In a column named ‘bizsense’ in The Week magazine, David Brooks said, “ There are four steps to every decision. First, you perceive a situation. Then you think of possible courses of action. Then you calculate which course is in your best interest. Then you take the action. Over the past few centuries, public policy analysts have assumed that step three is the most important.”
Practically all neoliberal models of economic growth and the entire development model trusted on the assumption that people are seriously engaged in rationally calculating and maximizing their self interest. But the financial meltdown seems to show that this seriousness did not reflect in their third step of calculating which step is in their best interest and the fourth step of taking action.
We are startled to read about the Satyam fiasco. By this India is not isolated. America is in a much bigger mess. Stating from Intel, Honeywell, Ingersoll-Rand and Starwood Hotels many other big companies have failed to withstand the current crisis. On the one hand the scam of 7000crore shook the nation but on the other hand no media highlighted the state of 53,000 employees of Satyam and the thousands of companies who started laying off their employees. This is a more pertinent question than thousands of crores which seem to irk minds of many.
Thousands of corporate ventures have disappeared during the current economic meltdown that had its roots from the 2008 catastrophic meltdown. We can imagine the number of people particularly the youth who are thrown out of various such companies and organizations. Apart from these organizations, companies and the employees who are affected there are the investors who made these companies flourish. I have one very important question in mind: What have they left behind for all these investors who pumped in capital with their hard earned money for the success of these companies? There is no report saying such people were compensated.
While this is the plight of the companies that sprout today and disappear tomorrow, we think of various organisations that were meaningfully present in several countries offering free services to mulitudes of youth, chidlren and women on humanitarian grounds. Imagine especially, the workforce deployed by them to reach out to millions of youth, children and women who otherwise would have resorted to violence, stealing and crimes. You just cannot measure the amount of crime prevention works they have done through their various interventions.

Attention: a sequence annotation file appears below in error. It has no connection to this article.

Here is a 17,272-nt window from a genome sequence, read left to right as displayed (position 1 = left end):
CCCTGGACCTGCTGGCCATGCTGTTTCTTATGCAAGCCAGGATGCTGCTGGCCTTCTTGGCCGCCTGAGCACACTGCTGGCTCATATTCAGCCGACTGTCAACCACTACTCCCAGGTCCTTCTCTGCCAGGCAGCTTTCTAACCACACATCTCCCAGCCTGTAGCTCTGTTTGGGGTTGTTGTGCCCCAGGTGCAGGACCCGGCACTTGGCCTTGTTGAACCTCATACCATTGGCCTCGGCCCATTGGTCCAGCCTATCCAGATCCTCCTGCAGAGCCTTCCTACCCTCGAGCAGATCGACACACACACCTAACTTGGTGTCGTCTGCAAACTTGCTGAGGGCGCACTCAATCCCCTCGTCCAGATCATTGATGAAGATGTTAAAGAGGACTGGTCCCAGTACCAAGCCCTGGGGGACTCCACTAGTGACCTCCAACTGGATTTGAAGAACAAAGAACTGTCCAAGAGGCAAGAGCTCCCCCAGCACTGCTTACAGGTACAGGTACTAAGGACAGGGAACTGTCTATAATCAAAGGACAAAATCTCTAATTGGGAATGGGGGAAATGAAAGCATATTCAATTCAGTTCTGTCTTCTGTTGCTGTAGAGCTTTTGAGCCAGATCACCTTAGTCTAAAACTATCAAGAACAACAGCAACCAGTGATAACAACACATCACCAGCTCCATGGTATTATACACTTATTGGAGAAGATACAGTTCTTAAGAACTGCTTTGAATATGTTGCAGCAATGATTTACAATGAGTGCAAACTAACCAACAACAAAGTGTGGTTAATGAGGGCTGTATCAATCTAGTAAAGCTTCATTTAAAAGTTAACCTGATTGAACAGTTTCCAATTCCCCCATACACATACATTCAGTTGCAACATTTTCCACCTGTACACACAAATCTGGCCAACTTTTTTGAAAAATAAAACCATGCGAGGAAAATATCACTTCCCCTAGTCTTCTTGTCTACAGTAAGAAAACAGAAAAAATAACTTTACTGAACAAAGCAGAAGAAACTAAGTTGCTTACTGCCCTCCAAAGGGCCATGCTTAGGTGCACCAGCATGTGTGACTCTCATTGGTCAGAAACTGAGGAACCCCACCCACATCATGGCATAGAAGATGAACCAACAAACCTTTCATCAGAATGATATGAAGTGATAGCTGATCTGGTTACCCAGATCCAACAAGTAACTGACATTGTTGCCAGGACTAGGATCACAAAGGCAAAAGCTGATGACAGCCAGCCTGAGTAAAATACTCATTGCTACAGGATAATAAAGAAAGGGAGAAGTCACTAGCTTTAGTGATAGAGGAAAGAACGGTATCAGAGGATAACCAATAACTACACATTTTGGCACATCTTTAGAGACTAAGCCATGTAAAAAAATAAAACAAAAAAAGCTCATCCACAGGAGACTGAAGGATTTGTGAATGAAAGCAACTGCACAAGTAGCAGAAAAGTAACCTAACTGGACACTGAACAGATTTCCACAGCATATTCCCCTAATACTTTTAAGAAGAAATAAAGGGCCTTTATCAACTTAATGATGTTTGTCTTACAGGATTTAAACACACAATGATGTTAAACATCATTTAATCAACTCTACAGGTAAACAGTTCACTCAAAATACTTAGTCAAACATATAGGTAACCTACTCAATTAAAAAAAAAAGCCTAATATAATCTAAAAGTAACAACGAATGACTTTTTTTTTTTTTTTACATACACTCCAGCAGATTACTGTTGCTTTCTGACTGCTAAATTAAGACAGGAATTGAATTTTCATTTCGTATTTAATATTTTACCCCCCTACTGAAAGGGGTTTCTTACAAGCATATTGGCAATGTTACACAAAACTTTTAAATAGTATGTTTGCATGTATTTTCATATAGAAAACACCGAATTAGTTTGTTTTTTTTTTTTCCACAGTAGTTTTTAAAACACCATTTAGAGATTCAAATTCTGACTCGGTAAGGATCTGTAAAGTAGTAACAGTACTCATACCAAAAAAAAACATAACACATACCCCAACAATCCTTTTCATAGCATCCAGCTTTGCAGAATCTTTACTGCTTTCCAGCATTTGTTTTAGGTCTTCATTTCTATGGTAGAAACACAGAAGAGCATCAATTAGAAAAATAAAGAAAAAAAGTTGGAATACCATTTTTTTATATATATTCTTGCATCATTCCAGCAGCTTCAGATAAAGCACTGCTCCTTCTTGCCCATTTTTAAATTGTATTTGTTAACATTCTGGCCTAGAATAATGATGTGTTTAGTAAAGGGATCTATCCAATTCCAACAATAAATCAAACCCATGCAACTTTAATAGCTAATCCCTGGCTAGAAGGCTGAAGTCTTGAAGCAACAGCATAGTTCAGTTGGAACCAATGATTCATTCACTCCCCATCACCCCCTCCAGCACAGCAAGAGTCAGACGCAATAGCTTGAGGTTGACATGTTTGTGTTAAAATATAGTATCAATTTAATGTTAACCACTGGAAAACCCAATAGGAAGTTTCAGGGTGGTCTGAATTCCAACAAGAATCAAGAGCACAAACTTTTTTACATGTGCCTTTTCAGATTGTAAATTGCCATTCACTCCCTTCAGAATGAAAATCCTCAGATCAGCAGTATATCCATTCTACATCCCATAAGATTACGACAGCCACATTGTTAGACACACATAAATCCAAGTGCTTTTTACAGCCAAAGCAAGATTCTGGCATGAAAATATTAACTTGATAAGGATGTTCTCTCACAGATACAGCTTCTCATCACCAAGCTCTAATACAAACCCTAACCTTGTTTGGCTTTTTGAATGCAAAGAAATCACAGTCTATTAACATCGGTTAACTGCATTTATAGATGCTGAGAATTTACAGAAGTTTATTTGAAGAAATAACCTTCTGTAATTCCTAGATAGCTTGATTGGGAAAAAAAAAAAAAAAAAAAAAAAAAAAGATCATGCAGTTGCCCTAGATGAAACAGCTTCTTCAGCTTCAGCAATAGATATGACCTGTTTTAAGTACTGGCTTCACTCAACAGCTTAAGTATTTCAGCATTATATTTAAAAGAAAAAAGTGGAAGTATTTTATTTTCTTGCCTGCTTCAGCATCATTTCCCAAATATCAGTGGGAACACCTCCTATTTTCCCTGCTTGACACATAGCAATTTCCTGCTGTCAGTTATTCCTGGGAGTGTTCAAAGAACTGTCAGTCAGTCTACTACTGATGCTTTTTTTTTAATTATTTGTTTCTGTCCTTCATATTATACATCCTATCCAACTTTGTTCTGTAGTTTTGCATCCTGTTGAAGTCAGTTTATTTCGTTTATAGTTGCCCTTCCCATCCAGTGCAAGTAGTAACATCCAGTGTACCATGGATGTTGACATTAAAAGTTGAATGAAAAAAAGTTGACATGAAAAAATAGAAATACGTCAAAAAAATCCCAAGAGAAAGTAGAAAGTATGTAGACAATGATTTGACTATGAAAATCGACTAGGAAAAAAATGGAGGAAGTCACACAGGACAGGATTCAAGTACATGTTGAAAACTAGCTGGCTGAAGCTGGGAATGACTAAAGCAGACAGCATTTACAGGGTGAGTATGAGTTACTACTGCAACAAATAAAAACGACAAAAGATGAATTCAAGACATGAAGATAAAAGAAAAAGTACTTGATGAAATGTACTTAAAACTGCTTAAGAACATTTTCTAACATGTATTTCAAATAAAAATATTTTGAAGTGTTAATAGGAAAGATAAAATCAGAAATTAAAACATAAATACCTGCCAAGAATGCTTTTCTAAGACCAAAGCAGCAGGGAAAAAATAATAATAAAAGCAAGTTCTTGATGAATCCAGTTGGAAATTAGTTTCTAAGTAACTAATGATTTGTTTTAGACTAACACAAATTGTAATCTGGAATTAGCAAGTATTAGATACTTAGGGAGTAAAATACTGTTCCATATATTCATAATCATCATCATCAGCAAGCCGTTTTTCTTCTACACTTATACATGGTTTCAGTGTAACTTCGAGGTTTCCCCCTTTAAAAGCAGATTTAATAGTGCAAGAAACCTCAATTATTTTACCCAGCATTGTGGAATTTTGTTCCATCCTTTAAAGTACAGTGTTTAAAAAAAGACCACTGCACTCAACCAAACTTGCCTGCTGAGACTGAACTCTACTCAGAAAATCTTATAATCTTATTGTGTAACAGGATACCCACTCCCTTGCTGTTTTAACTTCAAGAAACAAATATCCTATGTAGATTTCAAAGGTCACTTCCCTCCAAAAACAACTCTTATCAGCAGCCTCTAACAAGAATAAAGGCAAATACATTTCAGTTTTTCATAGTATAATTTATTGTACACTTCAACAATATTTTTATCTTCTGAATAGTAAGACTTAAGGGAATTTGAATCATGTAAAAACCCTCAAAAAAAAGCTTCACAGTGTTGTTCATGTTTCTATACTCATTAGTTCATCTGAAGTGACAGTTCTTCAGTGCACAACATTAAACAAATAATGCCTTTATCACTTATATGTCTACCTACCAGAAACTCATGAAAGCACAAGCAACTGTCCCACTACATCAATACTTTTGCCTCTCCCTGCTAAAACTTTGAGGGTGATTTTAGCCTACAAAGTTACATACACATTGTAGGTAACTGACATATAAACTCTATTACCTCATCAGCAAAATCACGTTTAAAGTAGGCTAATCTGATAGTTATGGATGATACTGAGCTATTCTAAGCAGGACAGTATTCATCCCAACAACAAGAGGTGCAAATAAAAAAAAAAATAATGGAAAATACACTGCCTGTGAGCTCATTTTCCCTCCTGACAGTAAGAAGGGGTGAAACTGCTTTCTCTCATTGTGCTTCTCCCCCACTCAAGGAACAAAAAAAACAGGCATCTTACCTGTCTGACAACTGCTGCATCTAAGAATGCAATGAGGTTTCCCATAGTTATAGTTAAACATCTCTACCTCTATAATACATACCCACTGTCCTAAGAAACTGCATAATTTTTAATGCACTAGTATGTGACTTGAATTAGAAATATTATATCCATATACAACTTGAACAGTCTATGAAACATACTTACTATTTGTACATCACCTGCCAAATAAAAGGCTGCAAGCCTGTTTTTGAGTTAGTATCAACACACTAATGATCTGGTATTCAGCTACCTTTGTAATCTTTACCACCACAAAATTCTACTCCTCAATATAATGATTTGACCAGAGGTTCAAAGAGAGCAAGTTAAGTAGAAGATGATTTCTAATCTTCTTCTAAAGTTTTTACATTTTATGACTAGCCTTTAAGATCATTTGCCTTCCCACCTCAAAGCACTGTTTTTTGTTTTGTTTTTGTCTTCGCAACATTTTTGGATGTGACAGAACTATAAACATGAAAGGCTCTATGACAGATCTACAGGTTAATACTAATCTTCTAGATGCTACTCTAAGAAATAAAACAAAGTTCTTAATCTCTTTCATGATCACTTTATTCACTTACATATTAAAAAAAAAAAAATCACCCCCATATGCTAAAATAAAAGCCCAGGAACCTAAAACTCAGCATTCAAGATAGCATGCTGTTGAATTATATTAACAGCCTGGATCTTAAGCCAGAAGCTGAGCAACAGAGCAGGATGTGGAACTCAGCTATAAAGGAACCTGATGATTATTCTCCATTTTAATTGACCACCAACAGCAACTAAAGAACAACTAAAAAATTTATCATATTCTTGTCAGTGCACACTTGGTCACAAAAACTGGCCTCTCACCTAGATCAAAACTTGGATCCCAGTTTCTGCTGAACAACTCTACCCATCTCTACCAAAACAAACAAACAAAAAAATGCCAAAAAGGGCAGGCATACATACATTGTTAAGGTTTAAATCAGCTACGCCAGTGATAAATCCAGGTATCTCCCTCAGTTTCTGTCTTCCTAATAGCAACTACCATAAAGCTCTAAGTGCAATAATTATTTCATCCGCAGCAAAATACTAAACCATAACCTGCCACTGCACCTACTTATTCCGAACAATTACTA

At this juncture I would like to ask a pertinent question. Have these organisations been recognised as the “Social Entrepreneurs?”
Why is this partiality? Even the personal money earned is appreciated and acclaimed, while a true service for the upliftment of the people is not even recognized in this country especially by the elitistic government.
The words of Albert Schweitzer is consoling. He said, “I don’t know what your destiny will be, but one thing I do know: the only ones among you who will be really happy are those who have sought and found how to serve.” Service to various segments of the needy society as envisioned by great minds, is the only virtue that will ennoble those who served humanity without charging them.
“One Act of beneficence, one act of real usefulness, is worth all the abstract sentiments in the world,” said Ann Radcliffe. After all, all these many years are the strengthening of the foundation laid by such great souls through sacrifice and hard labour.
Don’t we realise that we neeed to build a vast movment for various segments of the society to help them firther the cause of the rest of humanity? It is not a call to build empires full of wealth and money, but, it is like building a heaven full of souls. That is the service required of us at this juncture though it calls for sacrifice. Let all other economic infrastructures be strongly built on this one unmatchable foundation of humanitarian service.
Everyone has some idea what a sense of humor is, though he would find it difficult to give a definition or an explanation. We all know what we mean when we say that a person has a good sense of humor, or that his sense of humor is poor. But to say exactly why we think this of him is a hard work.
A sense of humor is not always shown by laughter. Laughter may result from feelings of superiority or hostility, or other forms of generally unacceptable social behavior